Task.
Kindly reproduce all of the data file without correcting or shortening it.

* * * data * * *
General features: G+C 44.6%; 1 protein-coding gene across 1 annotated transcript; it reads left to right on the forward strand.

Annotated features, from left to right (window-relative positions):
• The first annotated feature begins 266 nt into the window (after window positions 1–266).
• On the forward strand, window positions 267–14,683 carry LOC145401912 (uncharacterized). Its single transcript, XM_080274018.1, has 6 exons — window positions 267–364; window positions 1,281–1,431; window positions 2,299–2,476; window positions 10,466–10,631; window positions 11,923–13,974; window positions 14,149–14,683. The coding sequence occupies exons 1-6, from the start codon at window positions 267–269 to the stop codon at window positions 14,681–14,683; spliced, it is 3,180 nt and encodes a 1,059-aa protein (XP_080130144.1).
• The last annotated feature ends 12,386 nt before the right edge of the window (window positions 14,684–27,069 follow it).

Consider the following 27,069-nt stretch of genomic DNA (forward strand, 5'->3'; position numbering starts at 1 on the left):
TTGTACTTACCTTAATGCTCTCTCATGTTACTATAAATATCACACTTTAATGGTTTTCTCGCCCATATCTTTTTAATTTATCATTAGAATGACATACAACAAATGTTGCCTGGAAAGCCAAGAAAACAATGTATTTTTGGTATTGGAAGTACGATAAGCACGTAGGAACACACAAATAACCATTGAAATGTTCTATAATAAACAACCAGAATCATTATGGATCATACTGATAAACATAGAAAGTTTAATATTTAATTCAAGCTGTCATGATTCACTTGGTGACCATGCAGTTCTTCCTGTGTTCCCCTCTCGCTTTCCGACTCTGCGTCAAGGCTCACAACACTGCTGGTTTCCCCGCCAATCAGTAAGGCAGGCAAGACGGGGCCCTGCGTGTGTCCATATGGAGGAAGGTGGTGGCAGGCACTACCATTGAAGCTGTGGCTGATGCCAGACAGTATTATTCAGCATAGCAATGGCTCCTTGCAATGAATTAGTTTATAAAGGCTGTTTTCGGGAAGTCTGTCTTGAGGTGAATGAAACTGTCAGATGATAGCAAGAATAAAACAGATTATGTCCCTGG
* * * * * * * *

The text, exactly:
General features: G+C 44.6%; 1 protein-coding gene across 1 annotated transcript; it reads left to right on the forward strand.

Annotated features, from left to right (window-relative positions):
• The first annotated feature begins 266 nt into the window (after window positions 1–266).
• On the forward strand, window positions 267–14,683 carry LOC145401912 (uncharacterized). Its single transcript, XM_080274018.1, has 6 exons — window positions 267–364; window positions 1,281–1,431; window positions 2,299–2,476; window positions 10,466–10,631; window positions 11,923–13,974; window positions 14,149–14,683. The coding sequence occupies exons 1-6, from the start codon at window positions 267–269 to the stop codon at window positions 14,681–14,683; spliced, it is 3,180 nt and encodes a 1,059-aa protein (XP_080130144.1).
• The last annotated feature ends 12,386 nt before the right edge of the window (window positions 14,684–27,069 follow it).

Consider the following 27,069-nt stretch of genomic DNA (forward strand, 5'->3'; position numbering starts at 1 on the left):
TTGTACTTACCTTAATGCTCTCTCATGTTACTATAAATATCACACTTTAATGGTTTTCTCGCCCATATCTTTTTAATTTATCATTAGAATGACATACAACAAATGTTGCCTGGAAAGCCAAGAAAACAATGTATTTTTGGTATTGGAAGTACGATAAGCACGTAGGAACACACAAATAACCATTGAAATGTTCTATAATAAACAACCAGAATCATTATGGATCATACTGATAAACATAGAAAGTTTAATATTTAATTCAAGCTGTCATGATTCACTTGGTGACCATGCAGTTCTTCCTGTGTTCCCCTCTCGCTTTCCGACTCTGCGTCAAGGCTCACAACACTGCTGGTTTCCCCGCCAATCAGTAAGGCAGGCAAGACGGGGCCCTGCGTGTGTCCATATGGAGGAAGGTGGTGGCAGGCACTACCATTGAAGCTGTGGCTGATGCCAGACAGTATTATTCAGCATAGCAATGGCTCCTTGCAATGAATTAGTTTATAAAGGCTGTTTTCGGGAAGTCTGTCTTGAGGTGAATGAAACTGTCAGATGATAGCAAGAATAAAACAGATTATGTCCCTGG